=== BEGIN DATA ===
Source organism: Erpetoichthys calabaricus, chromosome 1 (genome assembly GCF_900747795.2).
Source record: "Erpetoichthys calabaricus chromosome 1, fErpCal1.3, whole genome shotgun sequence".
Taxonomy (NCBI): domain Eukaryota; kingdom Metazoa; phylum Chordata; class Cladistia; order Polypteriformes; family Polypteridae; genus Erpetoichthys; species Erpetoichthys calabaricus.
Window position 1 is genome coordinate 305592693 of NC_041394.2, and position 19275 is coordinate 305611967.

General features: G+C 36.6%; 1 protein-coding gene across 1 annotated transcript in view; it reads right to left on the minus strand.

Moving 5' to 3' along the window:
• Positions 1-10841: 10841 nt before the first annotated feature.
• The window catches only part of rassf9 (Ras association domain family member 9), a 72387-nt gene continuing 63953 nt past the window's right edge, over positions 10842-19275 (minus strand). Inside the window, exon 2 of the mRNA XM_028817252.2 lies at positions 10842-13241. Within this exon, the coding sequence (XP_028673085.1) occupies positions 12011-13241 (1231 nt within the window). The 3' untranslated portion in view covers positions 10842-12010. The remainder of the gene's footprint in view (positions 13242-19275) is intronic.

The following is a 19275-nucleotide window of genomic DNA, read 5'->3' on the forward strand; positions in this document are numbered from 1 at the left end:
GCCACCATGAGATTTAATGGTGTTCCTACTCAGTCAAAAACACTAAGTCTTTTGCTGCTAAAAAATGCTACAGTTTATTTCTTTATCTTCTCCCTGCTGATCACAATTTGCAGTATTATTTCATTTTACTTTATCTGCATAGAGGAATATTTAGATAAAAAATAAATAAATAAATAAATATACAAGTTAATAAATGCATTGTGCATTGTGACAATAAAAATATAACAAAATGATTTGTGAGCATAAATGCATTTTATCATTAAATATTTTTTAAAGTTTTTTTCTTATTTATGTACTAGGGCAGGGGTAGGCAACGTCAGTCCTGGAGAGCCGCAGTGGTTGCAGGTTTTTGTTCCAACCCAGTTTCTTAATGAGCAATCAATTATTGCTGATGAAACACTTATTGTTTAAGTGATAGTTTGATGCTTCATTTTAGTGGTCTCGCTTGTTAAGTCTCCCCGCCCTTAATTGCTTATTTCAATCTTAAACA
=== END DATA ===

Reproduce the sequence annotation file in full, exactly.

Source organism: Erpetoichthys calabaricus, chromosome 1 (genome assembly GCF_900747795.2).
Source record: "Erpetoichthys calabaricus chromosome 1, fErpCal1.3, whole genome shotgun sequence".
Taxonomy (NCBI): domain Eukaryota; kingdom Metazoa; phylum Chordata; class Cladistia; order Polypteriformes; family Polypteridae; genus Erpetoichthys; species Erpetoichthys calabaricus.
Window position 1 is genome coordinate 305592693 of NC_041394.2, and position 19275 is coordinate 305611967.

General features: G+C 36.6%; 1 protein-coding gene across 1 annotated transcript in view; it reads right to left on the minus strand.

Moving 5' to 3' along the window:
• Positions 1-10841: 10841 nt before the first annotated feature.
• The window catches only part of rassf9 (Ras association domain family member 9), a 72387-nt gene continuing 63953 nt past the window's right edge, over positions 10842-19275 (minus strand). Inside the window, exon 2 of the mRNA XM_028817252.2 lies at positions 10842-13241. Within this exon, the coding sequence (XP_028673085.1) occupies positions 12011-13241 (1231 nt within the window). The 3' untranslated portion in view covers positions 10842-12010. The remainder of the gene's footprint in view (positions 13242-19275) is intronic.

The following is a 19275-nucleotide window of genomic DNA, read 5'->3' on the forward strand; positions in this document are numbered from 1 at the left end:
GCCACCATGAGATTTAATGGTGTTCCTACTCAGTCAAAAACACTAAGTCTTTTGCTGCTAAAAAATGCTACAGTTTATTTCTTTATCTTCTCCCTGCTGATCACAATTTGCAGTATTATTTCATTTTACTTTATCTGCATAGAGGAATATTTAGATAAAAAATAAATAAATAAATAAATATACAAGTTAATAAATGCATTGTGCATTGTGACAATAAAAATATAACAAAATGATTTGTGAGCATAAATGCATTTTATCATTAAATATTTTTTAAAGTTTTTTTCTTATTTATGTACTAGGGCAGGGGTAGGCAACGTCAGTCCTGGAGAGCCGCAGTGGTTGCAGGTTTTTGTTCCAACCCAGTTTCTTAATGAGCAATCAATTATTGCTGATGAAACACTTATTGTTTAAGTGATAGTTTGATGCTTCATTTTAGTGGTCTCGCTTGTTAAGTCTCCCCGCCCTTAATTGCTTATTTCAATCTTAAACA